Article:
Recently I was asked to appraise a cylindrical cloisonne inlaid handle approximately 4.5 inches long. The owner found the piece near a site believed to the landing point in northern California where Sir Francis Drake landed for repairs to his ship the Golden Hind in 1579. I admit I was skeptical, but a competent appraiser never approaches an object with a preconceived opinion. The successful appraiser and dealer will always approach an object with an open mind and apply a methodology while examining the piece. I call this process “having a conversation with the work of art”.
The owner arrived at my office and handed me a plastic baggy which contained the object. As I took the piece out and placed on the examination pad I immediately observed a number of things which were obvious to the trained eye.
The piece was found entwined among the roots of a tree. The shaft of the handle of the calligraphy brush was somewhat crushed, revealing that the body was made from a rolled strip of metal with a seam. It was not cast from a solid piece of metal.
Second, the enamels inlaid were clay based, not glass based. The colors were of the Late Ming period palette of colors and most importantly, there were several colors contained in a single cell. This is a defining characteristic of Late Ming (1573-1620 Wanli Period cloisonne. The subject matter depicts a five clawed dragon chasing a flaming Pearl of Knowledge. This is one of the most popular subjects for ming period cloisonne. The condition of the piece is consistent with that of an object which has been exposed for a prolonged period of time to natural elements. There is no observed evidence of human manipulation of the condition of the handle.
I was pleased to tell the owner that for all of these reasons it was my opinion that the handle is Late Ming period transitional cloisonne consistent with a Wanli period date. The owner was very pleased to hear this since that dating falls within the range of Sir Francis Drake’s landing in Northern California. While I have no observable evidence of the Drake connection to this specific piece, there is no ambiguity in my opinion that the piece is of the period. It is intellectually pleasing to consider how a Late Ming Dynasty object might come into the possession of Sir Francis. One theory is that the object was taken as booty from one of the Spanish galleons plying the China trade which Sir Francis captured. The trade from Peru where Spain minted silver Pieces of Eight to be used as payment for Chinese trade goods was the Amazon Prime of the Sixteenth Century. Sir Francis was a privateer whose mission was to capture as much loot as possible for his Queen, himself and his crew. It was a grand time to be alive! If only this handsome brush handle could speak! What a story it might tell!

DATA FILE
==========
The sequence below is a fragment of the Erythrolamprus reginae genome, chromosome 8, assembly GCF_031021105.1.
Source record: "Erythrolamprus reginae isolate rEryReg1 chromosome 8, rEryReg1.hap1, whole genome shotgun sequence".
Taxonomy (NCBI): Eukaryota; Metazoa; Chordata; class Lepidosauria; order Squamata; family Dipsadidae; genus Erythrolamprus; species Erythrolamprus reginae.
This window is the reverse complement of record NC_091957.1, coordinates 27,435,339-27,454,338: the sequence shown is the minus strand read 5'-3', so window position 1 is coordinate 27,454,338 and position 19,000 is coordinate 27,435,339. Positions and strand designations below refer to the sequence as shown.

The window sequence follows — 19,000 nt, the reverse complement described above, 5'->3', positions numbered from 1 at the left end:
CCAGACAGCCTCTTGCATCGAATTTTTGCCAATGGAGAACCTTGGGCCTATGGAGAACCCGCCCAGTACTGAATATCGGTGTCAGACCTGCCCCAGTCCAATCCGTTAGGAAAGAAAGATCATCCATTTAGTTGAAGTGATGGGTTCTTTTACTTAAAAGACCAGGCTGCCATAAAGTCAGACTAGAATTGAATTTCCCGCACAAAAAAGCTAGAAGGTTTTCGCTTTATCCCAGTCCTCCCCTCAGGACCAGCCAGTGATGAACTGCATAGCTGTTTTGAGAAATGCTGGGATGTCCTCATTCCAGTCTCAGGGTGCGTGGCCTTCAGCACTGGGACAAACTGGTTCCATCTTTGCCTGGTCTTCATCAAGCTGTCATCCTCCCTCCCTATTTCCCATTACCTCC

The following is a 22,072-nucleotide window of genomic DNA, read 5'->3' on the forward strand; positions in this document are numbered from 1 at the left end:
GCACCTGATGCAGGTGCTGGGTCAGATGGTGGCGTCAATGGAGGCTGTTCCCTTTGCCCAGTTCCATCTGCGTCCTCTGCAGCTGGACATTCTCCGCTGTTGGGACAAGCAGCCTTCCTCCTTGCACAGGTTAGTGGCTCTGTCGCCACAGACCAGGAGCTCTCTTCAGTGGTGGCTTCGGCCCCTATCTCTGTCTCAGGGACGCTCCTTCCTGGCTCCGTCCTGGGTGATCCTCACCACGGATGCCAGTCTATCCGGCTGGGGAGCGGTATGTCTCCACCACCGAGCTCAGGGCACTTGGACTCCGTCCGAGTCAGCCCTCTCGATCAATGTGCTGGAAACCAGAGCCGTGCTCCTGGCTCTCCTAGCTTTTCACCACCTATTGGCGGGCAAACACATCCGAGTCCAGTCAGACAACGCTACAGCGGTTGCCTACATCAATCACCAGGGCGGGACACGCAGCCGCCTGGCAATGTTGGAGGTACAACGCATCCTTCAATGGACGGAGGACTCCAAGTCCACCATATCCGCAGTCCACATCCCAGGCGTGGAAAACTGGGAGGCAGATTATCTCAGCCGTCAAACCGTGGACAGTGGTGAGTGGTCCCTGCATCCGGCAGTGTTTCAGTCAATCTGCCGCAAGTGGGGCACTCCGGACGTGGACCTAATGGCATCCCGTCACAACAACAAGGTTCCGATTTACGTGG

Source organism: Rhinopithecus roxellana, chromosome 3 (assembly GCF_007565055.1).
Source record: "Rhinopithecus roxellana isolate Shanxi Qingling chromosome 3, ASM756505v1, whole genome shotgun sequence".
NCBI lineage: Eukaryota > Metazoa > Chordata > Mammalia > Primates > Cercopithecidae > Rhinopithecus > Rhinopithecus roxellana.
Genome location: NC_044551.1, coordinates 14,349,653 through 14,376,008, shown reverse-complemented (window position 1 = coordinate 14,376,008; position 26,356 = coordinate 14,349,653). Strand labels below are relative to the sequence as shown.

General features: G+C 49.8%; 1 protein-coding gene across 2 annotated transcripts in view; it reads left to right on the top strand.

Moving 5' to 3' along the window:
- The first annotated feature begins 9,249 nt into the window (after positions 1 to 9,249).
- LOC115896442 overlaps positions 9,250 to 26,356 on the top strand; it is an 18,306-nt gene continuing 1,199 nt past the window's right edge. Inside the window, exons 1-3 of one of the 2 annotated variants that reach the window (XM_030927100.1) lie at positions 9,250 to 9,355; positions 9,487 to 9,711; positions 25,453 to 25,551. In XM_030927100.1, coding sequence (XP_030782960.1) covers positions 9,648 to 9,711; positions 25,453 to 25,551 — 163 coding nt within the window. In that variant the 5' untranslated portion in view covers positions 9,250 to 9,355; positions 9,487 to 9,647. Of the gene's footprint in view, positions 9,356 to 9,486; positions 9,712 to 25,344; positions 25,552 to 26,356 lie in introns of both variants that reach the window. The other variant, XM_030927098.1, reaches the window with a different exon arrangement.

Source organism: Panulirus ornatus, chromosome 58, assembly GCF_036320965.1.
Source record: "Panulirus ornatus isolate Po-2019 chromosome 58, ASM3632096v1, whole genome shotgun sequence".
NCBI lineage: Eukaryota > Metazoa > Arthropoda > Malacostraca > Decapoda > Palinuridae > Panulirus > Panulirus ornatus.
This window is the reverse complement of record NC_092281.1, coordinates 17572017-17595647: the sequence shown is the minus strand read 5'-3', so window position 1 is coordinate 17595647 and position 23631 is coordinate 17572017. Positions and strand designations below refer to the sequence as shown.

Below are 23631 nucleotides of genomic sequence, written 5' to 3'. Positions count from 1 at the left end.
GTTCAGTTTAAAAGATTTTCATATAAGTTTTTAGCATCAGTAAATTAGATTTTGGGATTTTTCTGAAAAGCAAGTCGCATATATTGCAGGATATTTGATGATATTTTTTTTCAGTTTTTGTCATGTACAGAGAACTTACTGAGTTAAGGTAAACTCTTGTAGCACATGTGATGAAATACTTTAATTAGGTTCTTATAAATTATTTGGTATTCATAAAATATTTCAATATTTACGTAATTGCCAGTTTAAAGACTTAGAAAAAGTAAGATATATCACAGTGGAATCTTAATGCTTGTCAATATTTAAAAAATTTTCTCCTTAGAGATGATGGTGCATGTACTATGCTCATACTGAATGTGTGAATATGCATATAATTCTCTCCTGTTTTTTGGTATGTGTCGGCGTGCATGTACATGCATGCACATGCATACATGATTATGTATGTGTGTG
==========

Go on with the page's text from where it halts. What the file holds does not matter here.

Providing appraisals to people and viewing interesting works of art is pleasant detective work which keeps me in the trade. If you have an interesting piece and seek expert opinion, feel free to contact me. My hourly rate for providing appraisal service is reasonable and I can provide non contact appraisals by emailing photos taken with a cell phone camera in most instances. I am available to travel to inspect works of art on site, if required.